The aim of this course is to introduce basic ideas of quantum computation and quantum information. The processing information requires a physical device capable of performing the corresponding operations. If individual objects of atomic dimensions are used for information processing, the laws of quantum mechanics must be taken into account in the description of the behaviour of these information carries. Consequently one is forced to rethink the fundamentals of computation, communication, and cryptography. Perhaps surprisingly, this altered perspective does not simply impose quantum restrictions on the processing of information but does also open up new, classically unexpected, enhanced capabilities.
The course will introduce the mathematical language and physical postulates of quantum theory, with a focus on systems described by finite-dimensional complex Hilbert spaces. Core aspects of quantum information theory such as the no-cloning theorem, teleportation, and basic quantum algorithms will be presented. The notion of performing computations with quantum objects will be made explicit using quantum circuits.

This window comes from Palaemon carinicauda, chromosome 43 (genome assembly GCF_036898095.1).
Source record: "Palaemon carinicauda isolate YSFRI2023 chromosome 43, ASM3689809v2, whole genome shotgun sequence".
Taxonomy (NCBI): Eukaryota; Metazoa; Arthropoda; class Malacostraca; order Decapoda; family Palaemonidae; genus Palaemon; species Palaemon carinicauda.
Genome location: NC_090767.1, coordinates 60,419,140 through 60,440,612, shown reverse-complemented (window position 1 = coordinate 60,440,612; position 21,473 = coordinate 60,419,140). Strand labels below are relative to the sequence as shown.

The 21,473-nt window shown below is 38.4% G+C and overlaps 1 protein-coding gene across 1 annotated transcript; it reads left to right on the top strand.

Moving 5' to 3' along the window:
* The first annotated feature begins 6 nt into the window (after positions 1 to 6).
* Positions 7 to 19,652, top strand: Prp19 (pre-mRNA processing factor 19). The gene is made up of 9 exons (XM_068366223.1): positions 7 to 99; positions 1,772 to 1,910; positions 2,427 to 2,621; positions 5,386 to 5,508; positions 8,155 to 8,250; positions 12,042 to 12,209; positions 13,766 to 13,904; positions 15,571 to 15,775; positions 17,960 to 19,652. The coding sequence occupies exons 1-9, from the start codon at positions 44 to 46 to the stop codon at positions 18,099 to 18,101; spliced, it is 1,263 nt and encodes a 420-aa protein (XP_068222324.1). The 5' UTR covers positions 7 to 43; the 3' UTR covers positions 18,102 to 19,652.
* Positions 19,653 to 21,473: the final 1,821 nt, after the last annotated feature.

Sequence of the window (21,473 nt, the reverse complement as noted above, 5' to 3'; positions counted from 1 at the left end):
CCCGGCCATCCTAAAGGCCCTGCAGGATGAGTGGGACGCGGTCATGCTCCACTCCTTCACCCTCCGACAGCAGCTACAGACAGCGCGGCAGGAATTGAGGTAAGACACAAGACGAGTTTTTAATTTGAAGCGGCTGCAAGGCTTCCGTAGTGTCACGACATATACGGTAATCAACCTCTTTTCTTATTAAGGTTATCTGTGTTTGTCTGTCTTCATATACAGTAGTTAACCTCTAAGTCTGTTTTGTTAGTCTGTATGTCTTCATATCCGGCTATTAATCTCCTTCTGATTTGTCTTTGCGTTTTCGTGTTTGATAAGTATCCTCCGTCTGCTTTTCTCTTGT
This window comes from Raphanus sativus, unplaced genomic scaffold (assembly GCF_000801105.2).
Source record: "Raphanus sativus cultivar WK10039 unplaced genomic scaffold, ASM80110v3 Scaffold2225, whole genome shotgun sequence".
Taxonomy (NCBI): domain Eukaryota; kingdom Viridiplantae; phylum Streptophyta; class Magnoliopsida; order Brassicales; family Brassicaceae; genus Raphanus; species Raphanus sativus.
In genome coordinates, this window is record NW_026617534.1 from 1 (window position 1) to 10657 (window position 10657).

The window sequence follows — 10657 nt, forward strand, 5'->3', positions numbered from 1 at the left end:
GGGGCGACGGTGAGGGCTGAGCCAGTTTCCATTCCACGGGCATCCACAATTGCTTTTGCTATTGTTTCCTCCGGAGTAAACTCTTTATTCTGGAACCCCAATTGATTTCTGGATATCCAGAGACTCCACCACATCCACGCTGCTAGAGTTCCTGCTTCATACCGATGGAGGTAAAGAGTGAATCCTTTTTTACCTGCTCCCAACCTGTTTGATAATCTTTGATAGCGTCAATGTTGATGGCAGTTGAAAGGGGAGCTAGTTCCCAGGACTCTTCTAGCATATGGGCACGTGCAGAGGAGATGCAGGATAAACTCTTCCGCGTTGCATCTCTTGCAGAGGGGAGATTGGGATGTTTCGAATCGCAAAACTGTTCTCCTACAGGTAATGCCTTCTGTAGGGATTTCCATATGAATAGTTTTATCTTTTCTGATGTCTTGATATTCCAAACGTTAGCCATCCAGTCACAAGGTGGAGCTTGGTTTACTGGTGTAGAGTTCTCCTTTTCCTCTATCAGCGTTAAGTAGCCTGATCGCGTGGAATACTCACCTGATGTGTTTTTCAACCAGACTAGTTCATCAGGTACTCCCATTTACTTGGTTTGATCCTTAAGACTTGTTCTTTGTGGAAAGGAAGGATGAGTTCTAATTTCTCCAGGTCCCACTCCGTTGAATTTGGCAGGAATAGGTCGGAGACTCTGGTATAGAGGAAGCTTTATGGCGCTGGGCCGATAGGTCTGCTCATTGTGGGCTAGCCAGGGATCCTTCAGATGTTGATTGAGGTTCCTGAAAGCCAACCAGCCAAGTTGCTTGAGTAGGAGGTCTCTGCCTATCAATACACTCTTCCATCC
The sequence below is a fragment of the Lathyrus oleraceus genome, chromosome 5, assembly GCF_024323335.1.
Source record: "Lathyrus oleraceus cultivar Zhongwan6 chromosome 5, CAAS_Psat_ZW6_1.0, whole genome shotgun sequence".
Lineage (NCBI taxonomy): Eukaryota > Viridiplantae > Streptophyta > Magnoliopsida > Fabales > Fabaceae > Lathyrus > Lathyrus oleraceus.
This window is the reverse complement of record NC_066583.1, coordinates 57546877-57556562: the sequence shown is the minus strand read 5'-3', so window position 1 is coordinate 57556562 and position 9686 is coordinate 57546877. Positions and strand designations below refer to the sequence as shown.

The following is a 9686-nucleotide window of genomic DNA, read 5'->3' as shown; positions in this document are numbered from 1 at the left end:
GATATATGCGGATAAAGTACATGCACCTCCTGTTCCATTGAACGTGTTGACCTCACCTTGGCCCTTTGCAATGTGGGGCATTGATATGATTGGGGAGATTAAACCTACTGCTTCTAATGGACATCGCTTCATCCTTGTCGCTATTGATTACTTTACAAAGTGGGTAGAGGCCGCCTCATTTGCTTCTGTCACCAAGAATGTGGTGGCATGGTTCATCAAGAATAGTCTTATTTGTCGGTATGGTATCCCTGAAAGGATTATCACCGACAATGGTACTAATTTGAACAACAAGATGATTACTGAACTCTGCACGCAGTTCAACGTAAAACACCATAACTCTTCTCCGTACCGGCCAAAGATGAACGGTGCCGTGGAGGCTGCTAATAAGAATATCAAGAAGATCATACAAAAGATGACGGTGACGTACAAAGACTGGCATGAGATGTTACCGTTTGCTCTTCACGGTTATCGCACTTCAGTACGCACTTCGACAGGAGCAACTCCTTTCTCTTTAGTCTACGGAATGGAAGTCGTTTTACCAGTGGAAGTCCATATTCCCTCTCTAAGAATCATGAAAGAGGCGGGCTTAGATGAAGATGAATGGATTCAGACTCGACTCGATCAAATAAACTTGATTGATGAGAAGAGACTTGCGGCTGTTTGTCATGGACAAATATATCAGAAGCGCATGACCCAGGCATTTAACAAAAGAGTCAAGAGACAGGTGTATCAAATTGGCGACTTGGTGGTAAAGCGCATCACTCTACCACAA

Entanglement is an important feature of quantum systems that has been found to be crucial for a quantum speed-up of computation. We will explain the quantum mechanical description of compound systems and give a precise characterisation of entanglement. Fundamental implications of entanglement, especially quantum nonlocality, will be illustrated in terms of the famous Bell inequality.
Familiarity with linear algebra, vector spaces over \Bbb C, linear operators and matrices.